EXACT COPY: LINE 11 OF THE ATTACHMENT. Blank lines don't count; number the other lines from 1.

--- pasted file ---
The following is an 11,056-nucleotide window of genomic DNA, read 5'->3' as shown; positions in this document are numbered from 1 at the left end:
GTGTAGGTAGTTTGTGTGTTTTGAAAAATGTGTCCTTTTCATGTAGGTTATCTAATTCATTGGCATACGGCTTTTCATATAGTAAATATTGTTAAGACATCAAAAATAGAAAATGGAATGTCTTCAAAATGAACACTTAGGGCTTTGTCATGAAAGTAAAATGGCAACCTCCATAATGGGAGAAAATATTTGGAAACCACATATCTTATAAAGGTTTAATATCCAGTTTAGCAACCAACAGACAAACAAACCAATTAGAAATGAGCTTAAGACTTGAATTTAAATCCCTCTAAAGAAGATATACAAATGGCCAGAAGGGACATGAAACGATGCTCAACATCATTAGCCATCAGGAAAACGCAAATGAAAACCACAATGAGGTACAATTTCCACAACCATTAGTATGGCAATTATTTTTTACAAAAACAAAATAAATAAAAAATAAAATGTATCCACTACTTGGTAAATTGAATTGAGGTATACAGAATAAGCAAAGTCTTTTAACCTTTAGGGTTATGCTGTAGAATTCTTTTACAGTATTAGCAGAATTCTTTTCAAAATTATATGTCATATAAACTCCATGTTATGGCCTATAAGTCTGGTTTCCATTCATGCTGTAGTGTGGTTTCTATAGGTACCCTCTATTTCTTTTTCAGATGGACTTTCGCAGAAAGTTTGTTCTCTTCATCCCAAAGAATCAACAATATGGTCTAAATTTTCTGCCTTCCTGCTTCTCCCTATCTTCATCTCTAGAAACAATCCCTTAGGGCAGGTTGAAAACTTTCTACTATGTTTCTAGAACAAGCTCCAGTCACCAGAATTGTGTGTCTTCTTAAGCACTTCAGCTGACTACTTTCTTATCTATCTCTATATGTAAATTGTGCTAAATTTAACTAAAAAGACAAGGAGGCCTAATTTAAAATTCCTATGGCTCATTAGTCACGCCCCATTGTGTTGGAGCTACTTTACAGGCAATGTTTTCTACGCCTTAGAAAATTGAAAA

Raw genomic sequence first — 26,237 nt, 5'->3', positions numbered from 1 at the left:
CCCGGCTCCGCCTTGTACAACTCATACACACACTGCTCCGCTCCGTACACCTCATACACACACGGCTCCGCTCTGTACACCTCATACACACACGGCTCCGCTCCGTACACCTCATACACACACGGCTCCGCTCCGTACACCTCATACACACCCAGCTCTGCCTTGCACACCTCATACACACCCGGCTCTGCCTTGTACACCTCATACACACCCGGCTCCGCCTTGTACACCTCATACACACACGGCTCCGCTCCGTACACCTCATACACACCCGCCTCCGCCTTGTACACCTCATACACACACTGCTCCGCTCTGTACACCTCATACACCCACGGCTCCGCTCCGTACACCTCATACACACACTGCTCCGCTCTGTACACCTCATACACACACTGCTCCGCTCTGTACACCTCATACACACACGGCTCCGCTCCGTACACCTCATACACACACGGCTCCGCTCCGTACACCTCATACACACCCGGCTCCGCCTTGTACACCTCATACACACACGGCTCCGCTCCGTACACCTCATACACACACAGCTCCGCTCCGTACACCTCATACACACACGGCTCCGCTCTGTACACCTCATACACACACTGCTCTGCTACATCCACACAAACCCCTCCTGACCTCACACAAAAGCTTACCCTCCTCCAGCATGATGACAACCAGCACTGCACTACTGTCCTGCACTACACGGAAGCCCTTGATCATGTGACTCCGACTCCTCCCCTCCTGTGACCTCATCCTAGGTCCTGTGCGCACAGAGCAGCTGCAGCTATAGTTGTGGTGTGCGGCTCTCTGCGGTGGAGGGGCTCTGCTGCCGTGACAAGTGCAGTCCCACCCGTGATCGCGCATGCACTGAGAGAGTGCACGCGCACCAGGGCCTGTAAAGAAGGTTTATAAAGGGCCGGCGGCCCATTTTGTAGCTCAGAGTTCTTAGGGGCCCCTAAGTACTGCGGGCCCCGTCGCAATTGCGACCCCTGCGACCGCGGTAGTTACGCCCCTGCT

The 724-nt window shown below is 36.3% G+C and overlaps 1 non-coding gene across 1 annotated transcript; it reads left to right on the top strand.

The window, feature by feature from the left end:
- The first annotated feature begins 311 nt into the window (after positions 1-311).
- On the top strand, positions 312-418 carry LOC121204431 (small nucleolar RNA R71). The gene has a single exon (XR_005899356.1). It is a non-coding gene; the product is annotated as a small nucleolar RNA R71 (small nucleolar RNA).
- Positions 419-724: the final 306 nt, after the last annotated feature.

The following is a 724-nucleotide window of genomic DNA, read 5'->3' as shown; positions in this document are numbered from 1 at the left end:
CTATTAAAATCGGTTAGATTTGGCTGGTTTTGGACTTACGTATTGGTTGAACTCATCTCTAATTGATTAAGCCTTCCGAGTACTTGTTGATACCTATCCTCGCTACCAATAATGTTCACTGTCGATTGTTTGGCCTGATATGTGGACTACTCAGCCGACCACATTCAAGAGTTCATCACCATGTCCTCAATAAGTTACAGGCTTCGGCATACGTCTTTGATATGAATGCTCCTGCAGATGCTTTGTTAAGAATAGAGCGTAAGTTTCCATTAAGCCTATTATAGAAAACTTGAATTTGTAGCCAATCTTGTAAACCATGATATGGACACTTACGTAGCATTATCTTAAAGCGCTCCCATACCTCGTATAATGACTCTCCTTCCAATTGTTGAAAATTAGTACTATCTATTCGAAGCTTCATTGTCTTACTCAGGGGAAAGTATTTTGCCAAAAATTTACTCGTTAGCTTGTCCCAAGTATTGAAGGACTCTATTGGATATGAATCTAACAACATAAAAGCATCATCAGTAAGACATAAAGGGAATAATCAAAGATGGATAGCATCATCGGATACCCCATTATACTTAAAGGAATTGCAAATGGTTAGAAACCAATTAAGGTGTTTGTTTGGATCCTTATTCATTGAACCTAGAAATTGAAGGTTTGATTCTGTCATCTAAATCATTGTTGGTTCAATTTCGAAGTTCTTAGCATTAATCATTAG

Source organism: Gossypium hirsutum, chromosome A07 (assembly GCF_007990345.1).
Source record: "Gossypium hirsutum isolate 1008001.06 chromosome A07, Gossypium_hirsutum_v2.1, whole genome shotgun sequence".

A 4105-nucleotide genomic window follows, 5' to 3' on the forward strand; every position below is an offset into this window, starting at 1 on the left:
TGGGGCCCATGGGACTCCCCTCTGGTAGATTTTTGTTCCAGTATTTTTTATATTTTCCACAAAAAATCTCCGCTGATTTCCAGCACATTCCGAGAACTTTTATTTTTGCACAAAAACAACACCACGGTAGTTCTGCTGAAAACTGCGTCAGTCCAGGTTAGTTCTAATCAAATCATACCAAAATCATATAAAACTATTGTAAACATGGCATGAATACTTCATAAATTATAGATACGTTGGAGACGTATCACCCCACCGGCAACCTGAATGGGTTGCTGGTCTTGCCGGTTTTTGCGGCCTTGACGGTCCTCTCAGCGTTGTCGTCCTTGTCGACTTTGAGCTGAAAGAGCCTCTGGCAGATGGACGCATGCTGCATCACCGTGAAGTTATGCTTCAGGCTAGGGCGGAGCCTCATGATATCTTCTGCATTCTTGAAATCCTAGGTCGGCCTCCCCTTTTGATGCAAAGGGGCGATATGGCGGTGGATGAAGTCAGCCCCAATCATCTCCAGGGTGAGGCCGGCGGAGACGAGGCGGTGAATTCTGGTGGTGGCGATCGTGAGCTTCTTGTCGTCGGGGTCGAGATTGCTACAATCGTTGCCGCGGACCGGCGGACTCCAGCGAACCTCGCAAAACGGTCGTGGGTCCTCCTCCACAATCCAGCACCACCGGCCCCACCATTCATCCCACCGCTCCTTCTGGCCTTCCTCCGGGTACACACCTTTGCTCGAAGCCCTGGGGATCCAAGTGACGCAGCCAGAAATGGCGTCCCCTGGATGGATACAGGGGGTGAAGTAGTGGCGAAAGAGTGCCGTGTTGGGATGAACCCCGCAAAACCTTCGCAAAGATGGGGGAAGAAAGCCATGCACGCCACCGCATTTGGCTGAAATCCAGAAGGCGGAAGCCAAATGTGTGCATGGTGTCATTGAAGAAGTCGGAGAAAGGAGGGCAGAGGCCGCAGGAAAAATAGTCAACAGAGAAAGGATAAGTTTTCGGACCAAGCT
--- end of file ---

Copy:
CTATTAAAATCGGTTAGATTTGGCTGGTTTTGGACTTACGTATTGGTTGAACTCATCTCTAATTGATTAAGCCTTCCGAGTACTTGTTGATACCTATCCTCGCTACCAATAATGTTCACTGTCGATTGTTTGGCCTGATATGTGGACTACTCAGCCGACCACATTCAAGAGTTCATCACCATGTCCTCAATAAGTTACAGGCTTCGGCATACGTCTTTGATATGAATGCTCCTGCAGATGCTTTGTTAAGAATAGAGCGTAAGTTTCCATTAAGCCTATTATAGAAAACTTGAATTTGTAGCCAATCTTGTAAACCATGATATGGACACTTACGTAGCATTATCTTAAAGCGCTCCCATACCTCGTATAATGACTCTCCTTCCAATTGTTGAAAATTAGTACTATCTATTCGAAGCTTCATTGTCTTACTCAGGGGAAAGTATTTTGCCAAAAATTTACTCGTTAGCTTGTCCCAAGTATTGAAGGACTCTATTGGATATGAATCTAACAACATAAAAGCATCATCAGTAAGACATAAAGGGAATAATCAAAGATGGATAGCATCATCGGATACCCCATTATACTTAAAGGAATTGCAAATGGTTAGAAACCAATTAAGGTGTTTGTTTGGATCCTTATTCATTGAACCTAGAAATTGAAGGTTTGATTCTGTCATCTAAATCATTGTTGGTTCAATTTCGAAGTTCTTAGCATTAATCATTAG